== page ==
HANCOCK — For the past year and a half, nothing has been able to stop Kaylee Bagley’s mission to improve.
From making less than one-third of her attempts in her first free-throw shooting competition to dealing with illnesses on two separate competition days, Bagley has faced her share of obstacles. Despite everything, the 10-year-old Hancock native has continued her drive toward becoming one of America’s best young free-throw shooters.
That journey saw a rewarding conclusion Saturday as she received the international title for her age group in the Knights of Columbus Free Throw Championship. As a reward for beating out thousands of other girls from the United States and Canada, Bagley received a glass trophy commemorating her achievement at a ceremony in Brewer.
“She’s come a long way from when she got started,” said Kaylee’s mother, Christine. “She loves basketball, and she’s just been so determined and stuck with it no matter what.”
Bagley’s first competition came as an 8-year-old 18 months ago. In her first competition at the local level, she made just 7 of 25 from the free-throw line.
Instead of giving up, Kaylee set an ultimate goal for herself. As she and her parents walked toward the car to go home that day, Kaylee told them her goal was to make it to nationals.
“I knew I could make more shots every day if I tried,” Kaylee said. “I knew I could do it if I worked harder and just kept practicing.”
Kaylee said she practiced her free throws for an hour and a half in the buildup to the competition. Her parents made trips with her each day to the Hancock Grammar School gymnasium, where Kaylee would practice free-throw shooting for an hour and a half.
Each day, Kaylee got better and better. Then, on Jan. 28, 2017, she made 18 of her 25 shots to win the 8-9 age group at the state’s Elks Free Throw Hoop Shoot in Bath.
“It was amazing how much better she got in just a short amount of time,” said Kaylee’s father, Shawn. “She went in with her goal of how many she wanted to make, and she kept increasing them every day.”
In 2018, though, Kaylee was faced with some untimely setbacks. When a stomach bug forced her to forego this year’s Elks competition, she was forced to compete in the Knights of Columbus event instead.
Yet the day before the Knights of Columbus district championships, Kaylee fell sick once again. Fortunately, an impending snowstorm that was set to hit eastern Maine the next day forced tournament officials to postpone the event.
“I remember picking her up from school that day, and I said, ‘Honey, they postponed it,’” Christine said. “All of the sudden, I see tears of joy on her face and a look that said, ‘Thank God.’”
Another complicating factor was that the free-throw lines used in the Knights of Columbus competition were slightly farther back than those used in the Elks competition. It also didn’t require other contestants and spectators to sit in complete silence as competitors were shooting.
To get used to the new distance, Kaylee used a tape measure to adjust the distance of the shot she had to make. Her parents and brother, Jacob, helped her adjust to the noise change by making animal sounds and creating other distractions in the background as she shot.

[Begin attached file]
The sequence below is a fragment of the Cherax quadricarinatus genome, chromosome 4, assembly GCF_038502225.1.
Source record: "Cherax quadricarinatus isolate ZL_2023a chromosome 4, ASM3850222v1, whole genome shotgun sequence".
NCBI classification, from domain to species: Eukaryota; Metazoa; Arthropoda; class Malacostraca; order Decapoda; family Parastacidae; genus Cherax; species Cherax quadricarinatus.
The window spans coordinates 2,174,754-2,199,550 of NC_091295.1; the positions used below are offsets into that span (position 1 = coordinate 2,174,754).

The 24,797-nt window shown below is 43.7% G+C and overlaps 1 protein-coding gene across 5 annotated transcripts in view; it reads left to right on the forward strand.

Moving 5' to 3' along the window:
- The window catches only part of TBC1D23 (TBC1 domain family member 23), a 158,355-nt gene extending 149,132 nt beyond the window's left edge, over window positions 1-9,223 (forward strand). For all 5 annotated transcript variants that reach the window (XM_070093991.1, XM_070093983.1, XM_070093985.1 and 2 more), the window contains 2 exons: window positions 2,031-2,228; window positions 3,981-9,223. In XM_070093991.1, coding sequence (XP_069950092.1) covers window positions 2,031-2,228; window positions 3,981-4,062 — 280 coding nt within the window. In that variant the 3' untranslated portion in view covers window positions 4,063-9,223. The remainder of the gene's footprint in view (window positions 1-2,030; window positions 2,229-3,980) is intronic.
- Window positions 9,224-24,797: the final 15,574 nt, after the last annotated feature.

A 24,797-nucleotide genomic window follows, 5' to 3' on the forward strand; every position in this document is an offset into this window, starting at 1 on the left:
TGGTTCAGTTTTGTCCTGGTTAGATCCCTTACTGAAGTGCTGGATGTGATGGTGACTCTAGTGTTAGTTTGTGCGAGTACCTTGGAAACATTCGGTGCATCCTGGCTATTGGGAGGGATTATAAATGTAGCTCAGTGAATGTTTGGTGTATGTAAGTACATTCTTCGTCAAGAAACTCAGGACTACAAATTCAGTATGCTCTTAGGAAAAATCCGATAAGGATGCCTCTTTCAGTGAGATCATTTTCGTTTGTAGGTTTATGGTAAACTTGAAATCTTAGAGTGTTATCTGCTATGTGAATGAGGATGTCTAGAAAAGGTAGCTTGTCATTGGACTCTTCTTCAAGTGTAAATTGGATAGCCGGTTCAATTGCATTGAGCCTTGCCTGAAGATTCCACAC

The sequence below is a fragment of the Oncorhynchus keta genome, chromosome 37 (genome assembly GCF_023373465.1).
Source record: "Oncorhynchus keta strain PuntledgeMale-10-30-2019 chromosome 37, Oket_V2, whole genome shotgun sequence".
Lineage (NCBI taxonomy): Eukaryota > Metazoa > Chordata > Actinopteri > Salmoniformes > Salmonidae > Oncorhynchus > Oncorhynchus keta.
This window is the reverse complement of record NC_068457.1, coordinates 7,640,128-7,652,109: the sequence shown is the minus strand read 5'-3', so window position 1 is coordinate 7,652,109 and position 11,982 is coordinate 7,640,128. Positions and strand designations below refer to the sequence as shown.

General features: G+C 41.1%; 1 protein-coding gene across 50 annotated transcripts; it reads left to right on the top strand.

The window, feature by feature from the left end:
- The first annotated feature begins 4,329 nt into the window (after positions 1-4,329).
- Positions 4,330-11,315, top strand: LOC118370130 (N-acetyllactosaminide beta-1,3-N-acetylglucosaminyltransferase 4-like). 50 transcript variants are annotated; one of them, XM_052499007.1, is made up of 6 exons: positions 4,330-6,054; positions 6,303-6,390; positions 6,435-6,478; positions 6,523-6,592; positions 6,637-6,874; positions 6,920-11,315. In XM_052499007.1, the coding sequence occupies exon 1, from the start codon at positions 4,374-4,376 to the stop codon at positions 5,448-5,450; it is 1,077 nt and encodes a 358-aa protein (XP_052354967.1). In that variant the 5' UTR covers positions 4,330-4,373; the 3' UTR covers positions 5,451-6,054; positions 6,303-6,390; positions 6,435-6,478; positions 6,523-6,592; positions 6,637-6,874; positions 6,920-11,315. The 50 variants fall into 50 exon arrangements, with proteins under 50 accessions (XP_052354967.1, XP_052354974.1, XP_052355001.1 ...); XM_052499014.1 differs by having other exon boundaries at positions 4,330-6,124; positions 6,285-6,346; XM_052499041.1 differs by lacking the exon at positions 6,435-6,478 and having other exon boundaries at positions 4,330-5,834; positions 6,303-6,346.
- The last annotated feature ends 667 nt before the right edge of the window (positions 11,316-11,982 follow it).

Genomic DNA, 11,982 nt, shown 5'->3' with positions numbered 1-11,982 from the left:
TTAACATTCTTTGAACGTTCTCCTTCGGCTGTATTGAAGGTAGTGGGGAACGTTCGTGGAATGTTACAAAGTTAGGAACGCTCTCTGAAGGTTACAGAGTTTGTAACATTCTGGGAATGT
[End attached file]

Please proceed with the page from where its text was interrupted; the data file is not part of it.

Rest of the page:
After strong showings at the district championships and regional championships, Kaylee made 23 of 25 at the state championship to claim the Maine title. Her score there was compared to others from the same age group in the United States and Canada to determine the international champion, and after the final results were tallied over the next several weeks, Kaylee was the winner.
“The first week of May, we got a letter from the Knights of Columbus corporate office in Connecticut saying she had placed the highest in her age group,” Shawn said. “She’s wanted Saturday night to come ever since.”
Although Kaylee has been playing basketball since before she was kindergarten, her interest in free-throw competitions came from watching Jacob take part in them. Although she wasn’t old enough to compete when Jacob, now 11, became eligible, seeing him compete inspired her to do so herself.
Despite the fact that Kaylee and Jacob have what Christine called a “rivalry” between the two of them in the sport, Jacob is also his sister’s biggest fan. When Kaylee won her first competition at Elks last year, Jacob was there applauding his sister and yelling her name in celebration. His display was so exuberant that a committee member later recognized him for his passion.
“He came over and pointed to Jacob, and he said, ‘You, young man, are the reason why we do this,’” Christine said. “As a parent, to see both of them recognized like that was very special.”
As for Kaylee, she will continue to play on her AAU team, Black Bear North, as well as in local recreational leagues. If her massive improvement at the free-throw line is any indication of how far she can go, the sky is the limit.
“Your kids can surprise you in amazing ways,” Christine said. “When she made those seven shots the first time, we never thought she would be here then. She proved everybody wrong.”